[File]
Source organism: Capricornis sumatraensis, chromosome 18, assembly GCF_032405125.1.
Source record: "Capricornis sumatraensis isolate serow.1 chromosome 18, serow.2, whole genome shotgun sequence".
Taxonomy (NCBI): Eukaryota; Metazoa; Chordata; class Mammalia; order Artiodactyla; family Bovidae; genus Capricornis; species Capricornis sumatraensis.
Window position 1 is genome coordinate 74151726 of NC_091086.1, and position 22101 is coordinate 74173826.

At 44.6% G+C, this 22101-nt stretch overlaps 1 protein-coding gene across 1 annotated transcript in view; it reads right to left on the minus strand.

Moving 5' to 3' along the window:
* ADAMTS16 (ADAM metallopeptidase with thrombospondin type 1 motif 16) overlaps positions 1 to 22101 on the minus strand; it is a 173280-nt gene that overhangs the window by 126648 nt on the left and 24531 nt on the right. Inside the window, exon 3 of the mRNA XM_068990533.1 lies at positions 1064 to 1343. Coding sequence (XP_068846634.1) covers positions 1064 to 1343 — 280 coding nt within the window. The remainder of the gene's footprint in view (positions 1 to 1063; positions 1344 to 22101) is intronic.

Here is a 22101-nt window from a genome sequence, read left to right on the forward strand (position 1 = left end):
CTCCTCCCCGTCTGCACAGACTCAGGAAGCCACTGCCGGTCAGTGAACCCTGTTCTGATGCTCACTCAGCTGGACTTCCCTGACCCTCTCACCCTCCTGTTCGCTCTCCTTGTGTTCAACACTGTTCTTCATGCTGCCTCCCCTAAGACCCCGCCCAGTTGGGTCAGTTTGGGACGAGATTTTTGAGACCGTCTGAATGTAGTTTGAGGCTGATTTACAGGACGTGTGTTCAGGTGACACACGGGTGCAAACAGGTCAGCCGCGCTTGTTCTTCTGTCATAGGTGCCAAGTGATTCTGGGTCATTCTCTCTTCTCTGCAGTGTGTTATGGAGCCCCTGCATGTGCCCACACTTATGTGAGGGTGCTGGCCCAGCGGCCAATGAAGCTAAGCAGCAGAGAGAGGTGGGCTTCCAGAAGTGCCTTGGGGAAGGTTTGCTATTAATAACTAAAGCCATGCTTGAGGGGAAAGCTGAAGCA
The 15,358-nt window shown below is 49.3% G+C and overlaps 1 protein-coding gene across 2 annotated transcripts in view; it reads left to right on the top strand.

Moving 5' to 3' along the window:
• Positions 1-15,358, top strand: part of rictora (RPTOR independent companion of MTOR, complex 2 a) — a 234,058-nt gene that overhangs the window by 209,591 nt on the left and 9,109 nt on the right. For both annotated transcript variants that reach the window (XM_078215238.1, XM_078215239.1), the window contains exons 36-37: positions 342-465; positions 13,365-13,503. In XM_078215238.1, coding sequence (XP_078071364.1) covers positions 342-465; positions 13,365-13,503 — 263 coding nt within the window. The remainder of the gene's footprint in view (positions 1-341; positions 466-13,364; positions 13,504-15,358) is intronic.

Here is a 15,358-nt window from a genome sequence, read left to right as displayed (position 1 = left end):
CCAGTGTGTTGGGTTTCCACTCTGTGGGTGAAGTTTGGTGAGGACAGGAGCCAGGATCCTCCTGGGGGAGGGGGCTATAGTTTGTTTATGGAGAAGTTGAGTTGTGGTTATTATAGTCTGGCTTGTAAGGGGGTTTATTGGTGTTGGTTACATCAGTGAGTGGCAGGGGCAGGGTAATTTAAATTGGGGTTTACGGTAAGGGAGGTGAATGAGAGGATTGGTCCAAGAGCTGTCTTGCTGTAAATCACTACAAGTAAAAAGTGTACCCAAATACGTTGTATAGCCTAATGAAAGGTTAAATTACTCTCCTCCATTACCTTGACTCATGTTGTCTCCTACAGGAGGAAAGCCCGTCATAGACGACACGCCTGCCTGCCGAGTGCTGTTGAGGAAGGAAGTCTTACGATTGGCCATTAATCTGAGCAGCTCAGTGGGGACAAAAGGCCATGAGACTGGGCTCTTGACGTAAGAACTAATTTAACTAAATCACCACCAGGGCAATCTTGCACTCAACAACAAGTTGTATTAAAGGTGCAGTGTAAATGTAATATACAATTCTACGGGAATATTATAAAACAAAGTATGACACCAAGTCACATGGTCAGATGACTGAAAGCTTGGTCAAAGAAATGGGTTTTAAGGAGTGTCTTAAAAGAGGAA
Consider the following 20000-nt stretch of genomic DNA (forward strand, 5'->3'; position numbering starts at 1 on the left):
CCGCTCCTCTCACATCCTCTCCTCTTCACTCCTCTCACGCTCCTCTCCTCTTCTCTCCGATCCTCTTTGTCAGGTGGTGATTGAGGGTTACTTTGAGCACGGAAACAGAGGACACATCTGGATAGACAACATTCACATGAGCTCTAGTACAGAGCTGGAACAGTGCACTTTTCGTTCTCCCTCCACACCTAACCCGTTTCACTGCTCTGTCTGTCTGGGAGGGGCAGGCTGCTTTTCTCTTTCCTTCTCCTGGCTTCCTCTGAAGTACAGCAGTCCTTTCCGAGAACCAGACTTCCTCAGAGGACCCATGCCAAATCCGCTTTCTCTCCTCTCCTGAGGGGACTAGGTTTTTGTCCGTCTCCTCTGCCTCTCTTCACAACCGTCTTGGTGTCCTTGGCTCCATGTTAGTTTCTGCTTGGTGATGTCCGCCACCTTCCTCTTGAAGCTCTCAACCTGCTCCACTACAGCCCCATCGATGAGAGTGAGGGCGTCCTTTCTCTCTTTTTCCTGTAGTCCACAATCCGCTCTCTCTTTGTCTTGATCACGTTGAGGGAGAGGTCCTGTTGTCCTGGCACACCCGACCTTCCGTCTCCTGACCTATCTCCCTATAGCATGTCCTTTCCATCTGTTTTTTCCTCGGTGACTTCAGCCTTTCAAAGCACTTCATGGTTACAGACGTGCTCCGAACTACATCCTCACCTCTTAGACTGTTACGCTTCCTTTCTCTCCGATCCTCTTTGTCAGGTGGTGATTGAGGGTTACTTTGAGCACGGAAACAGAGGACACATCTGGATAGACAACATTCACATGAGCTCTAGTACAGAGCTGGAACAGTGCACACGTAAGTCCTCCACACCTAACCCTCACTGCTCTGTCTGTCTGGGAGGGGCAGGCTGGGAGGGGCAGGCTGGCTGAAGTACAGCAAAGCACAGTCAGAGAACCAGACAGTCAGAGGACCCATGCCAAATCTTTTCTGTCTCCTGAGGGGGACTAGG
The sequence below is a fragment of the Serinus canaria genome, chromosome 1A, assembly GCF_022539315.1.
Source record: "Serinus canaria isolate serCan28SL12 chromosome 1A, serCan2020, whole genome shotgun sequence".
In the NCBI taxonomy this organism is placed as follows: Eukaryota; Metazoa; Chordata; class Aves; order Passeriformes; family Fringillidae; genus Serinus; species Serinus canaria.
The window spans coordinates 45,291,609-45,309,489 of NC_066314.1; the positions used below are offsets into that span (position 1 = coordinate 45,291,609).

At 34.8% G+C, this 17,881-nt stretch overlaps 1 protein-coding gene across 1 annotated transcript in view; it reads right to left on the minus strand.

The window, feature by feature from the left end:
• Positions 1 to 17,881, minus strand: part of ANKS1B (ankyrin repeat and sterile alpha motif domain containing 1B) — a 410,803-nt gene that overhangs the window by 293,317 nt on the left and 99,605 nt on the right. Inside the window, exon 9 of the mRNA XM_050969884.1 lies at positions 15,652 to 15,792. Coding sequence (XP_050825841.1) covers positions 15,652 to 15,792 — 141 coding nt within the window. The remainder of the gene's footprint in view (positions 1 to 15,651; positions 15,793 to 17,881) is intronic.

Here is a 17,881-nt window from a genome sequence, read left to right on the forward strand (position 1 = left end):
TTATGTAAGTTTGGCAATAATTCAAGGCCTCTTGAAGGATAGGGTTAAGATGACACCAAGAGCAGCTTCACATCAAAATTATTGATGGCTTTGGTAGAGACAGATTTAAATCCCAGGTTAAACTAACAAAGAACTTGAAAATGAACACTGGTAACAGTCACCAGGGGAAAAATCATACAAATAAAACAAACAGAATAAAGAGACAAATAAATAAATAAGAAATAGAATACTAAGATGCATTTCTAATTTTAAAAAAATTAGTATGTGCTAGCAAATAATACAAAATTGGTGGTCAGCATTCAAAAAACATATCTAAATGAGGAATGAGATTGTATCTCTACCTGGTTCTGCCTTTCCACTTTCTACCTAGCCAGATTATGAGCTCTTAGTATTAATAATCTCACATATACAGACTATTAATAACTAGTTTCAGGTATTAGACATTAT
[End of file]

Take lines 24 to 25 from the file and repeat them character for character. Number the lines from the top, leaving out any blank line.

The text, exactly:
Here is a 17,881-nt window from a genome sequence, read left to right on the forward strand (position 1 = left end):
TTATGTAAGTTTGGCAATAATTCAAGGCCTCTTGAAGGATAGGGTTAAGATGACACCAAGAGCAGCTTCACATCAAAATTATTGATGGCTTTGGTAGAGACAGATTTAAATCCCAGGTTAAACTAACAAAGAACTTGAAAATGAACACTGGTAACAGTCACCAGGGGAAAAATCATACAAATAAAACAAACAGAATAAAGAGACAAATAAATAAATAAGAAATAGAATACTAAGATGCATTTCTAATTTTAAAAAAATTAGTATGTGCTAGCAAATAATACAAAATTGGTGGTCAGCATTCAAAAAACATATCTAAATGAGGAATGAGATTGTATCTCTACCTGGTTCTGCCTTTCCACTTTCTACCTAGCCAGATTATGAGCTCTTAGTATTAATAATCTCACATATACAGACTATTAATAACTAGTTTCAGGTATTAGACATTAT